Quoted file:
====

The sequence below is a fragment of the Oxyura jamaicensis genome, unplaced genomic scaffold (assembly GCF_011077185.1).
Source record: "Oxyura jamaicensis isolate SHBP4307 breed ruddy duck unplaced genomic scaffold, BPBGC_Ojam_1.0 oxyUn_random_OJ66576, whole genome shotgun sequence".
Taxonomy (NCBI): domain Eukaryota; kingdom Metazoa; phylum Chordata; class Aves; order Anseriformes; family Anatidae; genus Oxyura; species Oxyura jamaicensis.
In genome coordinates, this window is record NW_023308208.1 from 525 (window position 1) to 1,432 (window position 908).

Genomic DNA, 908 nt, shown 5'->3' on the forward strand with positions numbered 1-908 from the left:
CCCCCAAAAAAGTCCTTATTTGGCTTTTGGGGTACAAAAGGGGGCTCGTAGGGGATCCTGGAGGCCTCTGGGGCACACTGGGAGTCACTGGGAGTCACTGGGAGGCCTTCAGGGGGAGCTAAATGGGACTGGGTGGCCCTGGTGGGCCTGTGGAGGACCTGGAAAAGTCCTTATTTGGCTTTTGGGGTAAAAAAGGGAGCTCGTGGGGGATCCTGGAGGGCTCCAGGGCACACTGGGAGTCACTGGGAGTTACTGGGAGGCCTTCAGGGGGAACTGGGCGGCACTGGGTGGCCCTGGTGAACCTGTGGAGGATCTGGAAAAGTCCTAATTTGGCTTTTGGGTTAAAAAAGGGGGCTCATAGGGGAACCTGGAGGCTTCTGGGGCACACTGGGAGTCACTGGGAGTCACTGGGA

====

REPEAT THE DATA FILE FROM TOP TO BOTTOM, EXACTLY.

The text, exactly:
The sequence below is a fragment of the Oxyura jamaicensis genome, unplaced genomic scaffold (assembly GCF_011077185.1).
Source record: "Oxyura jamaicensis isolate SHBP4307 breed ruddy duck unplaced genomic scaffold, BPBGC_Ojam_1.0 oxyUn_random_OJ66576, whole genome shotgun sequence".
Taxonomy (NCBI): domain Eukaryota; kingdom Metazoa; phylum Chordata; class Aves; order Anseriformes; family Anatidae; genus Oxyura; species Oxyura jamaicensis.
In genome coordinates, this window is record NW_023308208.1 from 525 (window position 1) to 1,432 (window position 908).

Genomic DNA, 908 nt, shown 5'->3' on the forward strand with positions numbered 1-908 from the left:
CCCCCAAAAAAGTCCTTATTTGGCTTTTGGGGTACAAAAGGGGGCTCGTAGGGGATCCTGGAGGCCTCTGGGGCACACTGGGAGTCACTGGGAGTCACTGGGAGGCCTTCAGGGGGAGCTAAATGGGACTGGGTGGCCCTGGTGGGCCTGTGGAGGACCTGGAAAAGTCCTTATTTGGCTTTTGGGGTAAAAAAGGGAGCTCGTGGGGGATCCTGGAGGGCTCCAGGGCACACTGGGAGTCACTGGGAGTTACTGGGAGGCCTTCAGGGGGAACTGGGCGGCACTGGGTGGCCCTGGTGAACCTGTGGAGGATCTGGAAAAGTCCTAATTTGGCTTTTGGGTTAAAAAAGGGGGCTCATAGGGGAACCTGGAGGCTTCTGGGGCACACTGGGAGTCACTGGGAGTCACTGGGA